There was once a group - scratch that, the Groop - of knob-twiddlers amidst the up-and-coming sea of other shoegazers and knob-twiddlers with a much different agenda; this Groop brought to their music a collective love of a widely-influential genre which was dismissively dubbed "krautrock" at the time of its inception, for a lack of easy categorization (as the music collected many elements of funk and jazz and mingled them with post-psychedelic and prog rock) and also due to its origin in Germany shortly before the world was taken hostage by punk rock.

Seminal progressive acts such as Neu! and Can, among others, were hugely dominant references, and many elements of these bands' styles were applied to a masterfully-prolific songwriting engine (aka Tim Gane) which already combined elements of lounge and french orchestral pop music of the 1960's - and, yes, some early shoegaze aesthetic.

This formula gave rise to over a decade of beautifully contiguous, kraut-infused post-rock masterpieces - such as 1994's Mars Audiac Quintet and 1996's Emperor Tomato Ketchup - as well as an act worthy of acclaim and responsible for influencing a whole new generation of alternative and post-rock groups.

After the untimely death of harmonizing vocalist extraordinaire Mary Hansen in 2002, the Groop inevitably lost steam, and the engine slowed to a halt. 2004's Margerine Eclipse brought about a slightly reinvented machine, slicked and polished and surprisingly back in tact, yet Hansen's absence effectively took a leg out from under the Groop; if you lean a little too hard against the frailness and beauty of Stereolab's post-Hansen releases, it might just topple over.

There are far too many holes in such a once-great formula - simultaneously static and dynamic, sonically - these days, despite founding member and singer/keyboardist Laetitia Sadir's best efforts to patch it up and move ahead.

2008's Chemical Chords cannot be accurately reviewed by any serious Stereolab fan without the words "disappointing" and "uninspired" creeping to mind, and though there are a handful of truly decent (and even enjoyable) tracks gracing the album, the majority of Chemical Chords feels like an unsuccessful reproduction of a much more enthusiastic and purposeful release (being '04's Margerine Eclipse).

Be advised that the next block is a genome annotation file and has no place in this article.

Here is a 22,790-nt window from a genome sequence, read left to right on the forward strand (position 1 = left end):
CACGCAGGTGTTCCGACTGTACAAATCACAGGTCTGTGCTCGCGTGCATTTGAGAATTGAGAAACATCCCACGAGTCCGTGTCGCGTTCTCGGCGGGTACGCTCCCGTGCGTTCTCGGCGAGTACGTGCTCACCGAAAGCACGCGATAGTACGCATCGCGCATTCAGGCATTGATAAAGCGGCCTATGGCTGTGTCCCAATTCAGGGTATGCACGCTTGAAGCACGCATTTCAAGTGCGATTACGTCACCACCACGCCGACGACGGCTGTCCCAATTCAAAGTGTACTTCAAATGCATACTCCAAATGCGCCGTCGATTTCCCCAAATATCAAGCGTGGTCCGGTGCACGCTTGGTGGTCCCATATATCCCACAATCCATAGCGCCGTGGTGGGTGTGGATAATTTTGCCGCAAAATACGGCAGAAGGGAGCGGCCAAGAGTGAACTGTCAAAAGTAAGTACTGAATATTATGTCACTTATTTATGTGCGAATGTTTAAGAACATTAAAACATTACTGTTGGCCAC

Among the better of the fourteen tracks comprising the album, the opener, "Neon Beanbag", reintroduces the staples of Stereolab's tried-and-true style - a trebly, chunky bass line, some bubbly electronics and Laetitia Sadir's heavenly vocals (which still seem to attempt to conjure up the phantom pipes of one Mary Hansen), as well as a melodic french horn cameo - into a motorik-meets-Mozart harpsichord-rocker.

"Three Women" revisits the pure minimalism and lengthy, chugging nature of Stereolab's past efforts (see Mars Audiac or Switched On Vol. 2), and "One Finger Symphony" proves fitting within the bubbly, summer lounge vibe of 1997's Dots and Loops, though a little bass-heavy and operating within much too short a time frame for any Stereolab tune to fully develop. Luckily, our title track is a shiner, seeing symphonic, Parisian-pop bliss interspersed with Sadir's tastefully percussive vocals.

The record begins to become much more insipid with "Valley Hi!", as Neu! bleeds right through the tune at the onset; Sadir's vocals once again save the day, however, jerking this track out of the crowded bowels of the krautrock wasteland known as "indie rock" - a wasteland the next track, "Silver Sands", does not so luckily escape.

"Self Portrait With 'Electric Brain'" and "Cellulose Sunshine" do much to attest to the Groop's incumbency yet as clear pop masters, but it's the closing tune that proves the most satisfying of the lot, sounding as if it were lifted straight from the threshing floor of the Margerine Eclipse sessions; a bass-driven, harpsichord-infused and vocally stimulating track, indeed.

Though 2008's Chemical Chords may not be the reassurance Stereolab fans were seeking that the strength and endurance of the Groop's beloved formula is still intact, it does prove that they're completely unwilling to lapse into creative stagnation, which - considering how long the Groop has been at it and just how much they have been through - is quite a reassurance in itself.


January 1, 2009

Happy New Year!